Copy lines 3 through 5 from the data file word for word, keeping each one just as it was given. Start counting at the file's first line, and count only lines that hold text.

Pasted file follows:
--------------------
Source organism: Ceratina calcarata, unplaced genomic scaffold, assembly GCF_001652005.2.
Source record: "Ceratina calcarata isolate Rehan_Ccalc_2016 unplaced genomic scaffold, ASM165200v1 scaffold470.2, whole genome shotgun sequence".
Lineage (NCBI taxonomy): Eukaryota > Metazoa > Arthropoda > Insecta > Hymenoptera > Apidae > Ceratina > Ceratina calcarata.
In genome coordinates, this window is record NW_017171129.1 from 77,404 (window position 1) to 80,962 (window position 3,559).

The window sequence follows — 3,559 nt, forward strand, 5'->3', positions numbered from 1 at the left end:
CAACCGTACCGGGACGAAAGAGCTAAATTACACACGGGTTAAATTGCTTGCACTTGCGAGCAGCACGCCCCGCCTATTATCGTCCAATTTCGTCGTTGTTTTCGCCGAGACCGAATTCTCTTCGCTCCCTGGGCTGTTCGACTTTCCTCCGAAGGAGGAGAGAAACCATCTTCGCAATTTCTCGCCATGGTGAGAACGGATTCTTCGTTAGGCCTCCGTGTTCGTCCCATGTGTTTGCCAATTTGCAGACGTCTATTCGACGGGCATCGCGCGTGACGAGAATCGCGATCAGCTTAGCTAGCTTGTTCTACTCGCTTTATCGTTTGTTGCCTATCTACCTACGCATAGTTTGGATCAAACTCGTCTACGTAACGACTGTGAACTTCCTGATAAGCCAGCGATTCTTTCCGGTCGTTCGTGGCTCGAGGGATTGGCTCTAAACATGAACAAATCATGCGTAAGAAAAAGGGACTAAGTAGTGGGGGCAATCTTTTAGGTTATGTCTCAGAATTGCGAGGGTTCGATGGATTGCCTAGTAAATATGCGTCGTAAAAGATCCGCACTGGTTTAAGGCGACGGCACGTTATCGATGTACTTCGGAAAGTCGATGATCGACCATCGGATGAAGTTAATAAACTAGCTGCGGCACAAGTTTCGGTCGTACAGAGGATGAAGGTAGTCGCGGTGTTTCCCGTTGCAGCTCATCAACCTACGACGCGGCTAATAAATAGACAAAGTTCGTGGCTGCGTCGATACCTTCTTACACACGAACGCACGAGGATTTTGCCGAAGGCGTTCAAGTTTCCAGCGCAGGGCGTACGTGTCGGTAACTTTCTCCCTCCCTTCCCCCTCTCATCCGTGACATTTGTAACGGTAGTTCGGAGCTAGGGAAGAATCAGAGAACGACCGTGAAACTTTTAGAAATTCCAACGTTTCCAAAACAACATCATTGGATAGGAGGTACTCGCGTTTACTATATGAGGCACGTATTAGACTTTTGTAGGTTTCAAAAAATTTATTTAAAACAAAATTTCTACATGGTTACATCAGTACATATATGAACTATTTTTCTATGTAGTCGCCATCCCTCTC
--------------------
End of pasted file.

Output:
Lineage (NCBI taxonomy): Eukaryota > Metazoa > Arthropoda > Insecta > Hymenoptera > Apidae > Ceratina > Ceratina calcarata.
In genome coordinates, this window is record NW_017171129.1 from 77,404 (window position 1) to 80,962 (window position 3,559).

The window sequence follows — 3,559 nt, forward strand, 5'->3', positions numbered from 1 at the left end: